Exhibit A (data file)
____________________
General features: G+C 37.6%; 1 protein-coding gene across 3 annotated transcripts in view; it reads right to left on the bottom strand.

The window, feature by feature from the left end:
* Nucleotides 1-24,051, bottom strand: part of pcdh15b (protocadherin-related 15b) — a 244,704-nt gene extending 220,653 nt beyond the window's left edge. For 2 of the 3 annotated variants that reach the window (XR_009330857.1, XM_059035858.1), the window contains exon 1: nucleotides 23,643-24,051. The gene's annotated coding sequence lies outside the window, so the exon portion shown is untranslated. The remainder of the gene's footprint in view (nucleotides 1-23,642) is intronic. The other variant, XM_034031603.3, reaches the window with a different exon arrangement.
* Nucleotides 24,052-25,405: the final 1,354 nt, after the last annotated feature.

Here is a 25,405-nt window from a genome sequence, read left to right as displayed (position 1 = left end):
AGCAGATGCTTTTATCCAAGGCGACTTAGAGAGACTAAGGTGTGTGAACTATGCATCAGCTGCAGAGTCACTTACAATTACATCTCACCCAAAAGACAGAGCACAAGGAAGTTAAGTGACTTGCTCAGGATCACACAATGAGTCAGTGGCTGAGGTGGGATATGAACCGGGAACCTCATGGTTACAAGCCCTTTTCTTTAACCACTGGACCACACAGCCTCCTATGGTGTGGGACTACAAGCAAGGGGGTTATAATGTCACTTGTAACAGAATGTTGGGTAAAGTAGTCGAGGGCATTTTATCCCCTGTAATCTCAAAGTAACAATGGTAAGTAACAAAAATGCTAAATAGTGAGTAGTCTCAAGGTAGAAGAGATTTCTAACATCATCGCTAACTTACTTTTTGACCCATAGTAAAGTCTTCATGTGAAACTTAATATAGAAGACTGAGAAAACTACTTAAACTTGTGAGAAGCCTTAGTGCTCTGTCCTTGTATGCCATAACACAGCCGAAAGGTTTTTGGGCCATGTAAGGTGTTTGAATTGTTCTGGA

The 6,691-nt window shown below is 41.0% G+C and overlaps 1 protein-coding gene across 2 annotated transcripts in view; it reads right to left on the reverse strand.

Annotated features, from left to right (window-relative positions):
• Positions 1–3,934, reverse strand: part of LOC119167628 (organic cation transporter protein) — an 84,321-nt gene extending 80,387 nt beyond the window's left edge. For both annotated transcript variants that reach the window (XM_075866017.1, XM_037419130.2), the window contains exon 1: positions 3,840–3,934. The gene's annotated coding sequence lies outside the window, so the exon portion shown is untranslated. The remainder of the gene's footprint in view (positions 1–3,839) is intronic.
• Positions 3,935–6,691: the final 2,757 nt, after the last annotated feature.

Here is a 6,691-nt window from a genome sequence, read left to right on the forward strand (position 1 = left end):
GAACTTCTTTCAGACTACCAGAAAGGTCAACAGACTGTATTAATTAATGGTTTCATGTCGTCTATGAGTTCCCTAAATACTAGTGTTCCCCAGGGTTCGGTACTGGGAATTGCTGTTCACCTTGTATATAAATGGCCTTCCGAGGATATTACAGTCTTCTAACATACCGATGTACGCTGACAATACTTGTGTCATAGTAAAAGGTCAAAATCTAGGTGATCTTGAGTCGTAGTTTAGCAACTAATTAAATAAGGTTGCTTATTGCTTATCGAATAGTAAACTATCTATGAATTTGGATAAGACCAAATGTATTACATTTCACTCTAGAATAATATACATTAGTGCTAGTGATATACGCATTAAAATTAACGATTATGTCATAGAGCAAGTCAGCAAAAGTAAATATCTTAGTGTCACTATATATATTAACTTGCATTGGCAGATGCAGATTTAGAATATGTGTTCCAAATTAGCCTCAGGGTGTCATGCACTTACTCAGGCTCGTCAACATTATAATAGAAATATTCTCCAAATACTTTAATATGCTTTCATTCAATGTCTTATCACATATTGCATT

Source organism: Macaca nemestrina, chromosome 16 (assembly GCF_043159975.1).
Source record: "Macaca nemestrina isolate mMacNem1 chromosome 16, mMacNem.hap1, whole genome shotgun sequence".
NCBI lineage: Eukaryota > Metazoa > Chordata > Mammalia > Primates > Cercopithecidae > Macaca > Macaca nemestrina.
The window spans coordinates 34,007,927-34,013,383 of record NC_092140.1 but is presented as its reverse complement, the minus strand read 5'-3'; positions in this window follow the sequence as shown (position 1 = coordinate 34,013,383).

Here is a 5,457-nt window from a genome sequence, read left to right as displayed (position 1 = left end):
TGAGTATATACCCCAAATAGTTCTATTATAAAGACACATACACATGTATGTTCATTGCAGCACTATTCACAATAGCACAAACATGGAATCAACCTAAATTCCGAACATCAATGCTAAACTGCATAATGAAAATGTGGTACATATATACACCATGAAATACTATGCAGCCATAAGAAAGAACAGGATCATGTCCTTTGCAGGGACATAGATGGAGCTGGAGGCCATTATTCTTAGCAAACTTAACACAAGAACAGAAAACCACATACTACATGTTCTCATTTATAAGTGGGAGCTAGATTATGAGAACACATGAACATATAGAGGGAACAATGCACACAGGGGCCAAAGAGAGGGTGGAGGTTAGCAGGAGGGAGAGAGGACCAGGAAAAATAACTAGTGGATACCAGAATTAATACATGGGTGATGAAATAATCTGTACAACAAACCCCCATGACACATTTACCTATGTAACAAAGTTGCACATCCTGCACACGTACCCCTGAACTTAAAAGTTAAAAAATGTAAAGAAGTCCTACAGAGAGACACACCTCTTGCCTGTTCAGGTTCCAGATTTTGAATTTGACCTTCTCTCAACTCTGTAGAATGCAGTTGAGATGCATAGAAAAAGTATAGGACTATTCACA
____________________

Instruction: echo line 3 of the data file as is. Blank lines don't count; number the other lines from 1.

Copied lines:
* Nucleotides 1-24,051, bottom strand: part of pcdh15b (protocadherin-related 15b) — a 244,704-nt gene extending 220,653 nt beyond the window's left edge. For 2 of the 3 annotated variants that reach the window (XR_009330857.1, XM_059035858.1), the window contains exon 1: nucleotides 23,643-24,051. The gene's annotated coding sequence lies outside the window, so the exon portion shown is untranslated. The remainder of the gene's footprint in view (nucleotides 1-23,642) is intronic. The other variant, XM_034031603.3, reaches the window with a different exon arrangement.